Christiane has an exclusive interview with President Thein Sein about Myanmar's fast-changing relations with the world.
By Mick Krever, CNN
Increasing concerns about the long-term aims of certain Syrian opposition forces may now be leading the international community to “turn off the tap for the rebels.”
That is according to NPR Foreign Correspondent Deborah Amos, who has just returned from five-weeks of reporting in and out of Northern Syria.
“I think what is happening is there is some sort of arrangement so that [the rebels] don’t exactly win the war, but they push the regime enough to make them talk,” she told CNN’s Fionnuala Sweeney.
The West is concerned about rebel groups like al-Nusra, which the U.S. branded a terrorist organization last month. But most analysts say that al-Nusra is among the best fighting forces trying to overthrow the regime.
The prevailing notion among many Syrians is that they would “sleep with the devil to get rid of Bashar al-Assad,” Amos said.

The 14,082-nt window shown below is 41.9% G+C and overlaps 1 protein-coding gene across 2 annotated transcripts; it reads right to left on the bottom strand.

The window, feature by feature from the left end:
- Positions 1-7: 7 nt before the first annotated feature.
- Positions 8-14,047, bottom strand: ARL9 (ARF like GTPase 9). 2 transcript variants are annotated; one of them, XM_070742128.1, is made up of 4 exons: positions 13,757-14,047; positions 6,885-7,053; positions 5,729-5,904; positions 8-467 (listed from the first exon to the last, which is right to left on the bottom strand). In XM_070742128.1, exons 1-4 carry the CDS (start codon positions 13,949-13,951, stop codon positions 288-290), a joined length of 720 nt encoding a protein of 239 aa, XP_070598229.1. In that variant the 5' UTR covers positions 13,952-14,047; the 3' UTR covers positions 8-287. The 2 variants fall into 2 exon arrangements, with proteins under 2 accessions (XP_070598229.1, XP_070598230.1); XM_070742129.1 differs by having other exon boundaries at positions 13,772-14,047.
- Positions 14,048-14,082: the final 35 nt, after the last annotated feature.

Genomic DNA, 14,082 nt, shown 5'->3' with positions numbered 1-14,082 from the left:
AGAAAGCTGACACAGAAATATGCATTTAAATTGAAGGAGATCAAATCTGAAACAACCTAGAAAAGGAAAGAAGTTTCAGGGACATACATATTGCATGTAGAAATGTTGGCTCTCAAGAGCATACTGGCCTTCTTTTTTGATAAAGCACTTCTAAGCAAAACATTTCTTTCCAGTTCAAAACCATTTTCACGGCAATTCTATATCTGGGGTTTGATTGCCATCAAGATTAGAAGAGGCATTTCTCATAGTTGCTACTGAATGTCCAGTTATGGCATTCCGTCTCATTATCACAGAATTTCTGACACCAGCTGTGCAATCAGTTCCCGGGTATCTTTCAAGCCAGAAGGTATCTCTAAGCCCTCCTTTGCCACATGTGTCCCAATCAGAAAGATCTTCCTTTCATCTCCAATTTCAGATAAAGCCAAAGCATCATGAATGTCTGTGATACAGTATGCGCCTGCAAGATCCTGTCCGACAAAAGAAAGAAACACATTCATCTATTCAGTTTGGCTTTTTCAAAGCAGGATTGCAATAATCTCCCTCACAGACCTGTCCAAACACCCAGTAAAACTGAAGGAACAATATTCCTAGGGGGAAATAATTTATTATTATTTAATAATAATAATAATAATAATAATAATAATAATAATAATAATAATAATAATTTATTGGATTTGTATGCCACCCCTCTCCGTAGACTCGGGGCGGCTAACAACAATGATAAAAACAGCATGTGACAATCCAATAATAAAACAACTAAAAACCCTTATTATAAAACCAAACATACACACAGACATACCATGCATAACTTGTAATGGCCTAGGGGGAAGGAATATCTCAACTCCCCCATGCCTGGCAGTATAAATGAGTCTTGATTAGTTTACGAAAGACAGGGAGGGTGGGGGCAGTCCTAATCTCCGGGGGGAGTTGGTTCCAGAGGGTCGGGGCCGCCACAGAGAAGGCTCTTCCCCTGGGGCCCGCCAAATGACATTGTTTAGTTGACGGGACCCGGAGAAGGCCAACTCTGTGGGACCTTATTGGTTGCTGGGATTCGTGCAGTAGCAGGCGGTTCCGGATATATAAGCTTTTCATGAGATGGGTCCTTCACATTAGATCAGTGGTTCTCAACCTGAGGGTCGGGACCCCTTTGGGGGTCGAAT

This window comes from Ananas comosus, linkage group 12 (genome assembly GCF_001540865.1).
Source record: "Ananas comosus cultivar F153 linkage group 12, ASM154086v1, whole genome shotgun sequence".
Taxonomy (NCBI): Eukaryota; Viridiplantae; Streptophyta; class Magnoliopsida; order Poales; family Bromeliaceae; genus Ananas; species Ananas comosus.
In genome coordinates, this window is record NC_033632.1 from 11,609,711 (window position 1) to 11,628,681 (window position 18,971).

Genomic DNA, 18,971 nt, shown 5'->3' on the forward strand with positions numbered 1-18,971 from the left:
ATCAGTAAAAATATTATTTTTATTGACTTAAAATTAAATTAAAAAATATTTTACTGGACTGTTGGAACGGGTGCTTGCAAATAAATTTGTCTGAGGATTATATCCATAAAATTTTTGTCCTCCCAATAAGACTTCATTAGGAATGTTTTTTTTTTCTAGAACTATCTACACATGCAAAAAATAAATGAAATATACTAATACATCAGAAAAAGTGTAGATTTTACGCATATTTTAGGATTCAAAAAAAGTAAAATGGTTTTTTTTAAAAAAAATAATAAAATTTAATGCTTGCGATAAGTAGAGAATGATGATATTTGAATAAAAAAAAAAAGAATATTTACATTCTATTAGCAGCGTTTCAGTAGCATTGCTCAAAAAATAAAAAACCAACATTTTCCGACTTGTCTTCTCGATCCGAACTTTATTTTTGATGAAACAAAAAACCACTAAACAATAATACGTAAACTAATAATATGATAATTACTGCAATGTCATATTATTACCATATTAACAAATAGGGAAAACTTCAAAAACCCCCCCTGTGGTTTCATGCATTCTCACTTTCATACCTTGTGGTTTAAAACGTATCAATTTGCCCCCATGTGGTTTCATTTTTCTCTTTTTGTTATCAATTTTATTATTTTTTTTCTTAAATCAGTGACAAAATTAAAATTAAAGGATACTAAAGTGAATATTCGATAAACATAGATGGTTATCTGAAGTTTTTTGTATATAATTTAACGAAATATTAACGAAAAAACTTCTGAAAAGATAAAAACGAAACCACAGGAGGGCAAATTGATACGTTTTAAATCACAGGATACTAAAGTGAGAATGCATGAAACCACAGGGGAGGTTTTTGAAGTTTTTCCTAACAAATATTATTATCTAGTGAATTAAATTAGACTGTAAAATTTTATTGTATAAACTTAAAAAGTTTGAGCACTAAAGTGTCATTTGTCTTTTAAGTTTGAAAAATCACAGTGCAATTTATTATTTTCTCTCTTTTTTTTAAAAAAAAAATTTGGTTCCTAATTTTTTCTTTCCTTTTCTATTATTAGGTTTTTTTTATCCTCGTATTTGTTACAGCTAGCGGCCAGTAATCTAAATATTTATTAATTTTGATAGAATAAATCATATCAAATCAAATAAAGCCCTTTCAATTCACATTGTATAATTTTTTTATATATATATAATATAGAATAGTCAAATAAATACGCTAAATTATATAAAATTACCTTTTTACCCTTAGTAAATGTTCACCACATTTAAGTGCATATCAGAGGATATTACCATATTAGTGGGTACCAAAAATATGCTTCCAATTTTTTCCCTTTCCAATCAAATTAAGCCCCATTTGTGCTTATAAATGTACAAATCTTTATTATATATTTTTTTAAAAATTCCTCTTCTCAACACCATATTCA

There are signs that the Syrian regime may be open to some sort of settlement.
In an interview with a Lebanese newspaper last month, Syrian Vice President Farouq al-Sharaa called for a “historic settlement” of the civil war and a unity government.
“There is some movement in the regime,” Amos said. “Is it enough to get a deal? Not very clear.”
What is clear is that neither side of the brutal civil war is making much headway.
“The regime strategy all along has been to test the international community,” Amos said. “Is it okay ten a day? Is it okay to kill a hundred a day?”
The United Nations now estimates that at least 60,000 people have died in the conflict.
To many Syrians, Amos said, there is disbelief about the international community’s inaction. Why, they ask, is it verboten for the government to use chemical weapons but okay for it to kill 100 people waiting in line for bread, as happened just over a week ago?
“There are no rules at all.” Amos said. “At least in Iraq, we knew where to be. I now am looking at towns being bombed in places I was two weeks ago, which I thought was safe on the day that I crossed that border. I often realize that there are no safe places in Syria.”
CNN’s Juliet Fuisz produced this piece for television.